The image of a bride and groom both getting cold feet on their wedding day is what came to mind as I watched the recent events at Vaughn Forest Church, Montgomery, play out.
I really believe everyone involved meant well and thought they were doing what God was calling them to do (see https://thealabamabaptist.org/vaughn-forest-churchs-pastor-search-process-takes-unusual-path). But it seems they may have basically let excitement about the possibilities and a sense of intense urgency cloud their judgment along the way.
The church’s leaders took responsibility for the confusion and vowed to work more transparently in the future.
Pastor Rob Singleton said he loved the aggressive and focused pursuit of those involved in recruiting him but sees now that he may also have gotten caught up in their excitement.
In the end both Singleton and the church leaders agreed that not moving forward was the best move.
The pastor selection team likely never dreamed it would be the topic of so many discussions across the state when it was named last fall.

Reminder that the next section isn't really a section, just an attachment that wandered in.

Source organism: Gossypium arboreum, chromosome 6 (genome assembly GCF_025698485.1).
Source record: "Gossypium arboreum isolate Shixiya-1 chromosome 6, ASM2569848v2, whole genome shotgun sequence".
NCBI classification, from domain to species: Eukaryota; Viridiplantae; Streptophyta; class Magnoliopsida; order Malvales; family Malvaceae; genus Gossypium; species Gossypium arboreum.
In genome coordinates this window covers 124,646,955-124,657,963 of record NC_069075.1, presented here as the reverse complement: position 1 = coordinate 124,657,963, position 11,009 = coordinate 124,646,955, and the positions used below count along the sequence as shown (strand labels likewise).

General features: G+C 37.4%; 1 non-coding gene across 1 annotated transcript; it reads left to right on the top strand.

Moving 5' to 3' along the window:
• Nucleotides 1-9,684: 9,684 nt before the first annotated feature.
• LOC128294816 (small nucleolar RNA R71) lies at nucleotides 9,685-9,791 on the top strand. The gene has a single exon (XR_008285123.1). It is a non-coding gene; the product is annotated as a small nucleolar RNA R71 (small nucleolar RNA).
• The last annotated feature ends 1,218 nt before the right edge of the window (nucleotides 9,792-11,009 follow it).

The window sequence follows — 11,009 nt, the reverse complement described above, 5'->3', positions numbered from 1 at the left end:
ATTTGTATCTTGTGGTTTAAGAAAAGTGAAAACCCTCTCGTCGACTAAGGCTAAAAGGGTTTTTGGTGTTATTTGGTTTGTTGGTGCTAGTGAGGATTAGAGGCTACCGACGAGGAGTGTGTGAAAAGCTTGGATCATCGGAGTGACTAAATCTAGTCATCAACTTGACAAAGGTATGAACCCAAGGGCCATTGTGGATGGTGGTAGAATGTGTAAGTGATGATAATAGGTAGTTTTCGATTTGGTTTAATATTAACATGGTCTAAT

And admittedly sorting through all the details is quite intriguing.
Still I give Vaughn Forest and Singleton props for being bold enough to pull the brakes when it became obvious something wasn’t quite right.
It might have been easier from a public relations standpoint to go forward with the plan and just deal with the internal confusion and potential fallout behind the scenes — like a bride and groom going through with a wedding they know isn’t right.
But that would have been messier and caused more issues in the long run.
Yes a few months of discussions, dreaming and travel are now void — as I’m sure some financial resources were spent — but all of those investments are now rich lessons that will make the parties involved better prepared for the next step.
No need to be embarrassed nor anxious. These things happen and tend to always help us grow if we let them.
The greater Alabama Baptist family also can learn from the experience, and we all can commit to pray for our fellow Baptists who are members of Vaughn Forest as they seek to find a pastor to lead their flock.
How often do we all attempt to help God out by moving ahead of Him in a situation that makes sense to us?
I remember grasping this concept for the first time right out of college when a Bible study leader took our young professionals group through “Experiencing God” by Henry and Richard Blackaby.
“Watch to see where God is working and join Him,” the Blackabys wrote.
What a simple concept — but I still waffle between doing my own thing then asking God to bless it and looking to join God then trying to take over.
Truly releasing my own desires and logic to Him is where I so often fail, but I’m determined not to give up. Together in Christ we can find our way.